Bloomfield Track is one of the most iconic 4WD tracks located in tropical Queensland, Australia. It stretches between Cape Tribulation and Wujal Wujal Aboriginal community.
What makes the track special is the majestic rainforest scenery, creek crossing, big ascends and descents and spectacular views.
The track is only 31 km in length, but don’t think you can do it in an hour or so. It is quite a challenging adventure and your vehicle has to be prepared well.
Most of the questions people ask are:
– can you do it in your own vehicle?
– do I need a 4WD?
– what gear should I engage on ascends and descends?
– can I tow a trailer?
– can I tow a caravan?
Keep reading to discover the answers to all these questions.
Why should you drive the Bloomfield track?
Don’t get me wrong – the trip through Bloomfield Track will still take 3-4 hours, depending on the track conditions and stops you make on the way.
If you have enough time and you prefer to see many interesting spots we recommend driving the Bloomfield Track on the way up to Cooktown and taking Mulligan Highway on the way back when you return home.
On Bloomfield Track there are many places to stop like Daintree Rainforest (with many walks), Daintree Discovery Centre, Cape Tribulation, sandy beaches and spectacular lookouts.
Where does the Bloomfield Track start?
The track starts 500 meters after the coffee shop in Cape Tribulation. There is a sign at the beginning of the track warning you that you enter a gravel road and steep conditions.
Where does the Bloomfield Track end?
The track ends in the Wujal Wujal community. Right there, 2 km from town visit the roaring Bloomfield Falls (stay away from the water edge as the salties inhabit this area).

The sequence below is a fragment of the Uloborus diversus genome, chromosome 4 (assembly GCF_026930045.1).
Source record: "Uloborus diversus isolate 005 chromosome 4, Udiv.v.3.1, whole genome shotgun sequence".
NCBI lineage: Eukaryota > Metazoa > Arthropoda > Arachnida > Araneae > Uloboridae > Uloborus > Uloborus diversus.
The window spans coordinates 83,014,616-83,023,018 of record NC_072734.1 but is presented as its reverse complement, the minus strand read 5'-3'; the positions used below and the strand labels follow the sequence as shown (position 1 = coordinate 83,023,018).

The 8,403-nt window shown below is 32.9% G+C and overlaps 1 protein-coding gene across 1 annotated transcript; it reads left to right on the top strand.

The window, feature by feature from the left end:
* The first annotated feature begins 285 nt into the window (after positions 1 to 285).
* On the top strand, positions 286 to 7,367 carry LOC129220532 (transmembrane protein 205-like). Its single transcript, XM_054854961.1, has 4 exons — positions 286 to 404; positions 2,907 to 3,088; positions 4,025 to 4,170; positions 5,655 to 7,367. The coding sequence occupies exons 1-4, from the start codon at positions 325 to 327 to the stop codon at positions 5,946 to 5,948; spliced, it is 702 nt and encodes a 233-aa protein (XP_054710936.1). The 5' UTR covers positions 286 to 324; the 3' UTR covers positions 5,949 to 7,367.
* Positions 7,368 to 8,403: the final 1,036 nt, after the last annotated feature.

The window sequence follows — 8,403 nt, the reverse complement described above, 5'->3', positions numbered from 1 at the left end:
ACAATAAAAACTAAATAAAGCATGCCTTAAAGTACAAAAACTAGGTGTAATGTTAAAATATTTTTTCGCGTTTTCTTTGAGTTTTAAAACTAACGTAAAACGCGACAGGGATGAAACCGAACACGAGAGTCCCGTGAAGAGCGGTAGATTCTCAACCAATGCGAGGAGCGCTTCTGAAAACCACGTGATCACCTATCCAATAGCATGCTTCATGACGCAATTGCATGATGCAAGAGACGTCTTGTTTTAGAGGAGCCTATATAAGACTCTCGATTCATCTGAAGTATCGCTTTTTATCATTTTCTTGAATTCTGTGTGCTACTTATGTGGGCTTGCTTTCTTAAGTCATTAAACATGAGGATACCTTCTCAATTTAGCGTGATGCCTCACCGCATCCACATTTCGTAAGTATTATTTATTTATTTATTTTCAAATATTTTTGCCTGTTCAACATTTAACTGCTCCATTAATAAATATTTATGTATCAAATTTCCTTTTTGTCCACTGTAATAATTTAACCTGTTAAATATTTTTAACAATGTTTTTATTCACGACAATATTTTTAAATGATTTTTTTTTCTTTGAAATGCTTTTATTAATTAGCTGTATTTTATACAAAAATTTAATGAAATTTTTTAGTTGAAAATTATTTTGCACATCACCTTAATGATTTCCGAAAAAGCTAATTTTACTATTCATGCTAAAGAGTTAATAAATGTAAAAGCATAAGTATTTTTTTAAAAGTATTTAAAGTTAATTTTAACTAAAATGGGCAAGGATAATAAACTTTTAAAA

From there join the bitumen road that goes to Cooktown. On the way, enjoy a glass of gold beer in the famous Lion Dens Hotel. Why not stay for a night and celebrate the successful completion of the track?
On the way to Cooktown make sure to stop at Black Mountain National Park.
Do you need a 4WD to drive the Bloomfield Track?
Yes, the only way you can tackle the Bloomfield Track is with a 4WD.
There is a simple reason for it – you need to engage a 4WD low gear to safely climb and descend the hills.
Usually, the track is closed in the wet season. In dry months, there is still occasional rainfall so always check for the track conditions before going. Don’t attempt the track in the heavy rainfall.
There are two steep ranges on the way – one with 20 % and the second with 33% ascend/descend. The steepest parts are covered with concrete slabs so there is better traction. However, if water is pouring over it is still more slippery.
Some uphills don’t have any gravel or concrete so it can be really slippery on this muddy, clay surface. After all, you driving through the rainforest.
What gear should I engage on ascends and descends?
Before attempting the Bloomfield Track, make sure you know how to use low gear in the 4WD. If you are new to 4WD driving practise gear switching beforehand on a small hill.
Every car is different, but usually, the second low range gear will do the job.
Engage the gear at the bottom of the hill when ascending. Drive to the top and don’t stop or change gears on the way.
When descending, you can use the 2nd low gear, but if it’s very steep descend even 1st gear. Engage the low gear on the top of the hill, and descent slowly, pushing your brakes occasionally. The engine will do a good job by itself and by pushing on the brakes a bit the car should safely move down.